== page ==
Tom Jones, the legendary Australian singer who died in 1993 at the age of 74, has long been a pop icon.
In the early days, he was the son of a singer and a jazz drummer.
His parents, who had been in the industry for 40 years, took the opportunity to move to New York and take up the music business, and Tom Jones became a superstar.
Tom Jones and his wife, Debbie, with the couple’s children.
But Tom Jones died on March 2, 1993, at the ripe old age of 84.
He left behind two sons, David, who died at age 42, and Peter, who also died at the same age.
Tom and Debbie Jones in the 1980s.
He was known as a man of many talents, but also a great entertainer and a humanitarian.
Tom’s life and career is still shrouded in mystery, as his final recorded performance was at the New York City Opera House on December 2, 2017, his 100th birthday.
In an era when many artists were making big money on their last days, Tom Jones’ legacy remains an enigma.
There is no known record of his death, and the family was unable to get in touch with him to ask for his final words.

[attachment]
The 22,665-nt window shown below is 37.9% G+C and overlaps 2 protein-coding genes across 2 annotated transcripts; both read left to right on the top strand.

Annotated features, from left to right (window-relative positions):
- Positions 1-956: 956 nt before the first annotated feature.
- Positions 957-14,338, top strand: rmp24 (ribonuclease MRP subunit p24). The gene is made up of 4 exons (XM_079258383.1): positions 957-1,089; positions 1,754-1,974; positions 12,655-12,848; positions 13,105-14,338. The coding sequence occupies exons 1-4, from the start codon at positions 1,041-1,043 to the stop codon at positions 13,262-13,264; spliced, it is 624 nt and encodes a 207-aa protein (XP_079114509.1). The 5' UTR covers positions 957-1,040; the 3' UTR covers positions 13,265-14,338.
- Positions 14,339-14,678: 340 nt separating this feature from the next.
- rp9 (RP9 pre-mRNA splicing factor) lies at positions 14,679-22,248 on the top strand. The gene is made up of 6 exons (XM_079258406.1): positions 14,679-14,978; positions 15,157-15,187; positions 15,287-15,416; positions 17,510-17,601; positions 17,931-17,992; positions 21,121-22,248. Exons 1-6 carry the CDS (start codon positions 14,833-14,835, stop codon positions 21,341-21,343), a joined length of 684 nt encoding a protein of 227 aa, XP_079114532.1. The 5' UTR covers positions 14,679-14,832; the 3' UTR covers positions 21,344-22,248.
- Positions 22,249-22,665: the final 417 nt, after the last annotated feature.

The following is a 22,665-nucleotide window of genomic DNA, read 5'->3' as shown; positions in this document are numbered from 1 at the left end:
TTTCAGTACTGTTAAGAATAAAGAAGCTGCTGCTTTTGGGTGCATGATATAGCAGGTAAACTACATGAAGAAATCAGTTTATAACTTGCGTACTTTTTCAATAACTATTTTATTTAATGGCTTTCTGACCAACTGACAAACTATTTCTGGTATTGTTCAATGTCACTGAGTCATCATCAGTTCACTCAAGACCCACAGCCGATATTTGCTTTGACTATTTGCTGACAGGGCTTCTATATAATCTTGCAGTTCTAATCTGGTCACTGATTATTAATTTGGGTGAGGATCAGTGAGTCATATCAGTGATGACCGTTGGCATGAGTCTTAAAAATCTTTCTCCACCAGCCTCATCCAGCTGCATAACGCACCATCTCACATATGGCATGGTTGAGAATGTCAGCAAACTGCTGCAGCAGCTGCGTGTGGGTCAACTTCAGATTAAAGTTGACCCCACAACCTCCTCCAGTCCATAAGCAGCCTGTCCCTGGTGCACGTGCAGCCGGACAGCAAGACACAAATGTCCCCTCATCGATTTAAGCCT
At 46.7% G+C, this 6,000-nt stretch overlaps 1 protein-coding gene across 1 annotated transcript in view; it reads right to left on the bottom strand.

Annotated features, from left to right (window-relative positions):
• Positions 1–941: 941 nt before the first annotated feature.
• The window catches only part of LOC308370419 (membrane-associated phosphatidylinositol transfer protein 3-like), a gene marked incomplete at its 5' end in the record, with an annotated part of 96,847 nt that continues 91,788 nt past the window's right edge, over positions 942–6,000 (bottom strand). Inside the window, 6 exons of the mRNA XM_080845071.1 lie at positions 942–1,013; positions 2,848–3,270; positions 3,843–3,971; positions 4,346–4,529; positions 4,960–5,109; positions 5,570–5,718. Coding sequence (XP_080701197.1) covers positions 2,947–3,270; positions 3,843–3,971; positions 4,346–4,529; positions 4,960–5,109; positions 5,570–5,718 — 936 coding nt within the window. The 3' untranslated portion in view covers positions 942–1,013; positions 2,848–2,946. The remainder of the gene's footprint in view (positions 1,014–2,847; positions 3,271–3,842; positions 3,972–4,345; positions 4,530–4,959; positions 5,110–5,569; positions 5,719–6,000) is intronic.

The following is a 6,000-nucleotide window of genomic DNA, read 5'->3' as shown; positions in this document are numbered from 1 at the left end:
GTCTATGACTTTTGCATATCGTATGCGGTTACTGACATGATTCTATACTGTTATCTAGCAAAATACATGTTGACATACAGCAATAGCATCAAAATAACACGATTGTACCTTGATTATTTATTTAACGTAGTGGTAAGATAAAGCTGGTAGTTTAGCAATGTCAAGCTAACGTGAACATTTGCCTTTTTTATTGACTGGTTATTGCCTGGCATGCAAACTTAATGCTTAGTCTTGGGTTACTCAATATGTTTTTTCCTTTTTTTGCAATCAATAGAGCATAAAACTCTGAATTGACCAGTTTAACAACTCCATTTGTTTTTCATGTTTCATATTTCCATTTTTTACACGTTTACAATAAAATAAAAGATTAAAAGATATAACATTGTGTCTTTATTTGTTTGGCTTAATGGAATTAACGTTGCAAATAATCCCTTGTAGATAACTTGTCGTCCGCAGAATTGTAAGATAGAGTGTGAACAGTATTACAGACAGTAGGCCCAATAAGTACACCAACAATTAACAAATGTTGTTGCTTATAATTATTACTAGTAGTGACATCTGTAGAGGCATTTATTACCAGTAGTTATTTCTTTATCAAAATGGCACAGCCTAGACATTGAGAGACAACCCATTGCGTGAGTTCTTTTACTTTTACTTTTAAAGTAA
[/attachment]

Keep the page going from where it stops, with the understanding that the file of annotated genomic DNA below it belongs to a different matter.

Tom, who was born on March 1, 1917, in the Australian state of Victoria, is credited with being one of the first Australian musicians to break into the international mainstream with his debut album, ‘Sugar Baby’.
It was the start of a meteoric rise in Australian pop music that saw him become a national superstar.
His first record, ‘Sweet Baby’, appeared in 1927 and was released in Australia in 1928.
He went on to play in numerous other countries, and also recorded in England, France, Belgium, Germany, the United States and Japan.
After recording a number of singles in Australia and the United Kingdom, Tom moved to New Zealand, where he would record for the BBC and The Times in Australia.
In 1931, he moved to the United Arab Emirates, where his first major success would come.
His popularity in the Middle East soon spread to Europe, where the song ‘Catch Me If You Can’ became an international hit.
In 1932, he recorded ‘I Love the Sun’ in England.
He would go on to release eight albums in the United Stated and United Kingdom between 1931 and 1933, and another two in the West Midlands, England, and Japan, before returning to Australia in 1937.
In 1937, Tom was a part of the band The Byrds, and would record several albums in his career before his death in 1993.
But he left behind a significant legacy as an international pop star, and a lifelong advocate for animal rights.